Everything has a designated home in Laura Mullaney’s well-appointed 250-square-foot New York studio. Serving as a bedroom, living room, and home office, this space feels cohesive and calm because Mullaney committed to a color scheme: bright whites and peaceful blues, with a pop of pink and gold for good measure. The breezy white walls, bedding, and major pieces of furniture make this space feel larger than it actually is, including the white desk and white office chair. This setup fades nicely into its surroundings, so you don’t have to feel like your work is calling your name after dark.

5. Rethink your definition of “office furniture.” 

Often, typical office chairs are bulky and uninspiring. When your office is in your bedroom, though, it’s especially important to branch out beyond run-of-the-mill office furniture. To that end, photographer Breeana Dunbar used Facebook Marketplace to find the vintage wood hall table that she repurposed as a bedside desk. The chair, which she found at a thrift store, was reupholstered by her parents at Rae-Line Boat Seats.

6. Utilize a secretary to camouflage your desk.

Interiors photographer and Apartment Therapy contributor Jaqueline Clair uses a Pottery Barn secretary desk in her 500-square-foot rental studio in New York City. The ingenious part of this iconic piece of furniture is that the tabletop flips down for a small-but-efficient work space — and it can also flip back up to conceal work-related items after hours. By placing plants, magazines, and art on the top shelf, the whole piece works as an additional spot for personal touches.

Credit: Erin Derby

7. Add art and find your best (working) light. 

In musical theater performer Bronwyn Tarboton’s New York City apartment, most things are salvaged and upcycled into beautiful, functional pieces. The IKEA desk in the corner of her bedroom, for example, was found on the street and paired with a desk chair that’s also a curbside find. Above the desk is DIY art made with joint compound over canvas. Placing a desk by the window makes your “office” feel bigger — even in a bedroom. This layout decision also gives your eyes a place to rest — and seek inspiration — when you need a break from the screen!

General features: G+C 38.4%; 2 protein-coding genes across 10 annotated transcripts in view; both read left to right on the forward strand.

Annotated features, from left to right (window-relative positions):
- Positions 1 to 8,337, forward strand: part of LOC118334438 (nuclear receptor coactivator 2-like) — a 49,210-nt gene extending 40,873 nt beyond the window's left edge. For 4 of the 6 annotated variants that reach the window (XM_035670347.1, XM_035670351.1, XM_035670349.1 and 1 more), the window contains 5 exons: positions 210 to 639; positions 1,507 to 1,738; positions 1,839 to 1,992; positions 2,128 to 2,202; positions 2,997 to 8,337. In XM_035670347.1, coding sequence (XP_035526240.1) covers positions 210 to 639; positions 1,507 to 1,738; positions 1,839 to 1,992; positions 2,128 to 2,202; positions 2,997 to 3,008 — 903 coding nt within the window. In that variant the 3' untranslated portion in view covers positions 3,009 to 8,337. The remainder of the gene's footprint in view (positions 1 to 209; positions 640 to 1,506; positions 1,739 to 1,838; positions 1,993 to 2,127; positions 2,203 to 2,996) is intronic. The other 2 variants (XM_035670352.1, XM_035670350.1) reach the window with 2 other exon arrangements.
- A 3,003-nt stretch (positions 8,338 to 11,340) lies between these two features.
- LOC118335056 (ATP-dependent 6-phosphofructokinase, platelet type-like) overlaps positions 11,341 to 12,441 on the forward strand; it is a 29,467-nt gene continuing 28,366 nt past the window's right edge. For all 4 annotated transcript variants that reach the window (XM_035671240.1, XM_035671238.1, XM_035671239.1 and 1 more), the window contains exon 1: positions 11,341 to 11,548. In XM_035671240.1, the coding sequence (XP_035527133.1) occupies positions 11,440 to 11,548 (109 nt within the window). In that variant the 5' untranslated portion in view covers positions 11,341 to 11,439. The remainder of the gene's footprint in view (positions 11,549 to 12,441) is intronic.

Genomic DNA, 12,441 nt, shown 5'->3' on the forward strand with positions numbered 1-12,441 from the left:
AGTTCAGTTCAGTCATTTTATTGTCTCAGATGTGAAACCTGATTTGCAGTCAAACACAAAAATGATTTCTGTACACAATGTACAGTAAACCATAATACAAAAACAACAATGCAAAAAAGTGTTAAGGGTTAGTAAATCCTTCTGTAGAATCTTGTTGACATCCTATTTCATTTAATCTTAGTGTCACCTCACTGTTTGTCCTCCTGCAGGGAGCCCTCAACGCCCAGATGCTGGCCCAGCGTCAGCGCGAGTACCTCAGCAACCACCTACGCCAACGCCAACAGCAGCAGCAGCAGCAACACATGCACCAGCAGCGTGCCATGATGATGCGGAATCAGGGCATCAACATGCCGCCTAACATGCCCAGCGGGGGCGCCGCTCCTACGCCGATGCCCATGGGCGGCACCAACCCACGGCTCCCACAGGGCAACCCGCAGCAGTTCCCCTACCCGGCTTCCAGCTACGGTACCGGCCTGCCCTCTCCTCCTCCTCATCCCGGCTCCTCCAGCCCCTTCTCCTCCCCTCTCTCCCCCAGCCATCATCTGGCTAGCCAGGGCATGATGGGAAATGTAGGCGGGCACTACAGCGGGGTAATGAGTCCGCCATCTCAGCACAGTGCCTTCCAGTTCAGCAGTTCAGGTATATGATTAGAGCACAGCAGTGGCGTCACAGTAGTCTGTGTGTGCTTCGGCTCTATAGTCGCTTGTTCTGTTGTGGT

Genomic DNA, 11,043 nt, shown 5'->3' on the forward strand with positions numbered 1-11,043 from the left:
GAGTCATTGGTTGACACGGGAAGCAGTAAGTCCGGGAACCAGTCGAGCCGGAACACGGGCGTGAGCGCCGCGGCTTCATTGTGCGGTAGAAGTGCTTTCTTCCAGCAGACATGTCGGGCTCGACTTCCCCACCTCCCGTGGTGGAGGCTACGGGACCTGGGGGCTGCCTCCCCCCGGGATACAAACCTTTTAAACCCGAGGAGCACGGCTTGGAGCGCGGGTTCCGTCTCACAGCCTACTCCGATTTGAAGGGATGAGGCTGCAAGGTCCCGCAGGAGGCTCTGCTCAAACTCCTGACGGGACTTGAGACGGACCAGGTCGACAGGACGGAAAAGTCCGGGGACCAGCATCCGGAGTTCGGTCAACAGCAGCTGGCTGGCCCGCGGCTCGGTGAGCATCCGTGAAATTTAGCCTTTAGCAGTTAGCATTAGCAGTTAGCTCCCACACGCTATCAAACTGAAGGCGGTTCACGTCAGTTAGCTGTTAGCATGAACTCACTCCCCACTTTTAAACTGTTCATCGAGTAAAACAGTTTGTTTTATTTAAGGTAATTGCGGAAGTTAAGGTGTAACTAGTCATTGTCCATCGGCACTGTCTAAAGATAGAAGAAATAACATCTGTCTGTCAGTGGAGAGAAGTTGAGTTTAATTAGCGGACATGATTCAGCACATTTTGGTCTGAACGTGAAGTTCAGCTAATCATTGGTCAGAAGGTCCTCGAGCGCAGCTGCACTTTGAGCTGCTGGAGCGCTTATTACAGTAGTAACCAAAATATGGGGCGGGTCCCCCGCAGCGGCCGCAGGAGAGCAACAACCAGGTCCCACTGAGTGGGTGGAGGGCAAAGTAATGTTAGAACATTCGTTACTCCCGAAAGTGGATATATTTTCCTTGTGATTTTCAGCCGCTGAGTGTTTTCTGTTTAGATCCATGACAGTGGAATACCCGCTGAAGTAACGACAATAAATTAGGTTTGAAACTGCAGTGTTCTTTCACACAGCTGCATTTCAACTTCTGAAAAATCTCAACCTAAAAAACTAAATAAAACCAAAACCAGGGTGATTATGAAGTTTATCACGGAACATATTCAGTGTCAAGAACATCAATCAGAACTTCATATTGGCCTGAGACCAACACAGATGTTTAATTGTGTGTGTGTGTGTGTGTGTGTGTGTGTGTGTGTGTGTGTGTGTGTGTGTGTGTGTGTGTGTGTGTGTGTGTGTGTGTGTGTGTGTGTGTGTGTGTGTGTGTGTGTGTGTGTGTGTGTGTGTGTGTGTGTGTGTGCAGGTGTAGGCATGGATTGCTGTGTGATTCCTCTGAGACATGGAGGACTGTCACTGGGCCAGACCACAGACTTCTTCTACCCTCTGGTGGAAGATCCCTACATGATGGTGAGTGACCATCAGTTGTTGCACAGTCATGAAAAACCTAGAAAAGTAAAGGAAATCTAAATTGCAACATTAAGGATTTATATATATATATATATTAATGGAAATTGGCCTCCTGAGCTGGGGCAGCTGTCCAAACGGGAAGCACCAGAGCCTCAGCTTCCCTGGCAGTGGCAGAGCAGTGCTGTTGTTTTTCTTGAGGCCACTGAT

8. Stretch your desk legs.

The MITTBACK trestle legs from IKEA pair well with the LAGKAPTEN tabletop to provide ample storage space in the tiny bedroom office area of this charming Parisian rental. The A-frame shape is timeless and fits into this spot like a glove; don’t be afraid to go a little bigger with your desk in a bump-out or nook. This lends even a simple, budget-friendly piece a bit of custom-like flair.

9. Add a riser.

A desk with a built-in riser — or a riser that you buy separately and add on — can be a great way to create more surface area on a tiny bedroom desk. Not only does the riser serve as a perch for your monitor (which is great for your posture!), but the room created beneath the riser is also great for papers, folders, or laptop storage. In this 350 square-foot studio apartment, every inch matters. A narrow desk with a riser still gets the job done.

10. Work your wall space.

This Los Angeles setup, which is in the home of designer Jaya Williams, is ideal for two reasons. First, she’s leveraged the dead space in the corner of her bedroom by placing this drafting desk there. Second, she’s also teamed up the table with open shelving that climbs up her wall. That way, she has all the room she needs for storing reference books and displaying inspiring things like her crystals and favorite pieces of art.